Whisper

Printer-friendly version

When the vocal cords do not come together as they should, air leaks. We could call this, “husky hoarseness.” To understand “husky hoarseness,” it is helpful to think of one of the extreme types of sound production we can make with our larynx: extremely soft sound. We can generate sound in the larynx with the vocal cords in a partially or even completely open position - that sound is called a whisper. 

In a whisper, the vocal cords do not vibrate. The airflow is increased as it passes the narrowest spot; generally that spot is the vocal cords and turbulence is created. Airflow that is turbulent consists of many different pitches simultaneously; white noise.

Vocal cords apart during whisper

 

This signal, generated by white noise, lacks intensity and cannot be heard well or from very far away. It is not very penetrating. White noise blends with environmental noise. For example, open the windows in a car while travelling and a great deal of turbulent airflow is created at the window. This white noise effectively mutes other sounds. A whisper in a car, which is also white noise, blends in with the sound created by the open windows and cannot be heard at all.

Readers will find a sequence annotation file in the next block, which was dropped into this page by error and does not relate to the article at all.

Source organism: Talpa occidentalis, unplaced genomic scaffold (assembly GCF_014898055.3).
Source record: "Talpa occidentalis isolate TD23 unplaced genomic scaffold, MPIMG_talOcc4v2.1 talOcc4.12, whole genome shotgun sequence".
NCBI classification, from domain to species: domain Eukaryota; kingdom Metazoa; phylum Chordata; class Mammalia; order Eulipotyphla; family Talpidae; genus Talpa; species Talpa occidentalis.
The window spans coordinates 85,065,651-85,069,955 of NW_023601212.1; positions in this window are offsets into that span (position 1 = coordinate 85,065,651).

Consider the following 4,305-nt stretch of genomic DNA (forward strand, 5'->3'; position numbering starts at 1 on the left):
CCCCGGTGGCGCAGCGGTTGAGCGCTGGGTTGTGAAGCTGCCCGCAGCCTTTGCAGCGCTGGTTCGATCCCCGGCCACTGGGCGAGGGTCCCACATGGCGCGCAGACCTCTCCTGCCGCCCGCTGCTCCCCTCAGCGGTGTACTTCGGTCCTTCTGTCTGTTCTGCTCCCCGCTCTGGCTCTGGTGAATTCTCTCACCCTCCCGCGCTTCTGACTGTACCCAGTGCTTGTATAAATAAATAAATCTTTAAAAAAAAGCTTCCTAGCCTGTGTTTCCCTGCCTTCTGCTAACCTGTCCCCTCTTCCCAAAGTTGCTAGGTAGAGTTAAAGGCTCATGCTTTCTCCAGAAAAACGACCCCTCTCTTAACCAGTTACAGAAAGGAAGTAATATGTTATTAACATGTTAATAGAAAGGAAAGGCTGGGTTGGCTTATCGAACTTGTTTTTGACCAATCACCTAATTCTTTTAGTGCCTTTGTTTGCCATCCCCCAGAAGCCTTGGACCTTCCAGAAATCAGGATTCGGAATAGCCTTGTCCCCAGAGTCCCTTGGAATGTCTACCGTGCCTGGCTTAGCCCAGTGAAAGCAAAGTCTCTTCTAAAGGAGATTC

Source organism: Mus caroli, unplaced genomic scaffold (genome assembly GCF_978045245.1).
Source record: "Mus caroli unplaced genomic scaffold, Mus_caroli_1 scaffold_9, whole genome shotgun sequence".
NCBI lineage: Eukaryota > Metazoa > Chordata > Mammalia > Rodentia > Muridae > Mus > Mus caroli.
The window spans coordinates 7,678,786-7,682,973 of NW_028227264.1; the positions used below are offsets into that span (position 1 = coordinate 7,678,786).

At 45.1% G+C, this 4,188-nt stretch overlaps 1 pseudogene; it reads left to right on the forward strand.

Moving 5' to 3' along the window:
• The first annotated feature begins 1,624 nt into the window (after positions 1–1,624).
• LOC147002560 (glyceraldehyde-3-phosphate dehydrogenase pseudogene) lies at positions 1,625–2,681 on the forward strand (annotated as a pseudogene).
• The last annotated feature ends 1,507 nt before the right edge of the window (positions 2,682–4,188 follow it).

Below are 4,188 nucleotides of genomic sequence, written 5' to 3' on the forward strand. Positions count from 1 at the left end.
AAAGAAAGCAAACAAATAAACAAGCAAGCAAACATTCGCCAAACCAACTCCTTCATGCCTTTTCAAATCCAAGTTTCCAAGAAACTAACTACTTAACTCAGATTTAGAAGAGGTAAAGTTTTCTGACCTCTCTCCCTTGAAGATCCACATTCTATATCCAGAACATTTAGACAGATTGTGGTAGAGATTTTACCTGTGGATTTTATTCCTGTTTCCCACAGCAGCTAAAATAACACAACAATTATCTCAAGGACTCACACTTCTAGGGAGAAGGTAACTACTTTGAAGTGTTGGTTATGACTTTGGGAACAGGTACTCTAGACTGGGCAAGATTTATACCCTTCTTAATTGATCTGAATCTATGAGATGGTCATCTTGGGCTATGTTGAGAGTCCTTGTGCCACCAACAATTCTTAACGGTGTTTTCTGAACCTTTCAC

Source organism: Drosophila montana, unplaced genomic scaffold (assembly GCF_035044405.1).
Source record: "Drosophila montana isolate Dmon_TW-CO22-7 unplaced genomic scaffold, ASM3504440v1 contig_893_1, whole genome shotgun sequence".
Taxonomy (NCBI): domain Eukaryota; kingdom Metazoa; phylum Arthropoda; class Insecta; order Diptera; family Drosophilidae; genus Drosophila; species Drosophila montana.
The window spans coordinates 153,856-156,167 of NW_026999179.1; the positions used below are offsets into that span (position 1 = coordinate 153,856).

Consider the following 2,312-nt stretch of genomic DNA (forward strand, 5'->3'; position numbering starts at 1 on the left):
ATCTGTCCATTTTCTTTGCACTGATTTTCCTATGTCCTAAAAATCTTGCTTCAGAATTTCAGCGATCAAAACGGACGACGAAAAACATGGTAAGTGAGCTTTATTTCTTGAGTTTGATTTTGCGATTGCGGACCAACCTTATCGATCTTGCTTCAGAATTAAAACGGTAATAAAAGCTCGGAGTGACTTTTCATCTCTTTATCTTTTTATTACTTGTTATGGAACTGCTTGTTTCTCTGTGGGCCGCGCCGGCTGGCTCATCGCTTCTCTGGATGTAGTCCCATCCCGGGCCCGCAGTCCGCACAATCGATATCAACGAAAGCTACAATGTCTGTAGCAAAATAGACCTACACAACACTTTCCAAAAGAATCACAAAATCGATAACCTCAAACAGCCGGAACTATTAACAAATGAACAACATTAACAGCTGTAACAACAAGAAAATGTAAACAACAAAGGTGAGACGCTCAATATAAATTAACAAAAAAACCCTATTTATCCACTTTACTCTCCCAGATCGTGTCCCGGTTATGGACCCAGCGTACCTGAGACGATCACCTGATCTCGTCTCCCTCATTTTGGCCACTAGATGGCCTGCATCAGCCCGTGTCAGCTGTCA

Conversely, we produce voice at a single pitch to generate a strong signal that will stand out against background noise. This is a signal that we modify with vowels and consonants to carry information from one human to the next. With a clear tone we can generate sounds that are distinct and carry well, even in a convertible on the highway, driving with the top down.

The stage whisper brings the vocal cords close enough together that they start to vibrate a little, so a stage whisper is really a mixture of a lot of whisper and a little bit of a pitch.

Vocal cord configuration during stage whisper

In between a whisper (cords apart) and a clear tone (cords completely together), we can have some mix of a pure tone and white noise. The white noise gives the voice a husky quality. Sometimes this huskiness is not desired, as when the swelling of the vocal cords from laryngitis allows air to leak out. Other times, for example, a nightclub singer might wish to add a component of breathiness. She is adding an intentional gap between the vocal cords to let some air leak out. A novice singer may be straining so hard to accomplish a breathy voice that she ends up tensing multiple muscles in the larynx and inadvertently holds the vocal cords apart.

So, while a whisper is the extreme of turbulent airflow at the vocal cords, any gap between the vocal cords will add a commensurate degree of huskiness to the voice.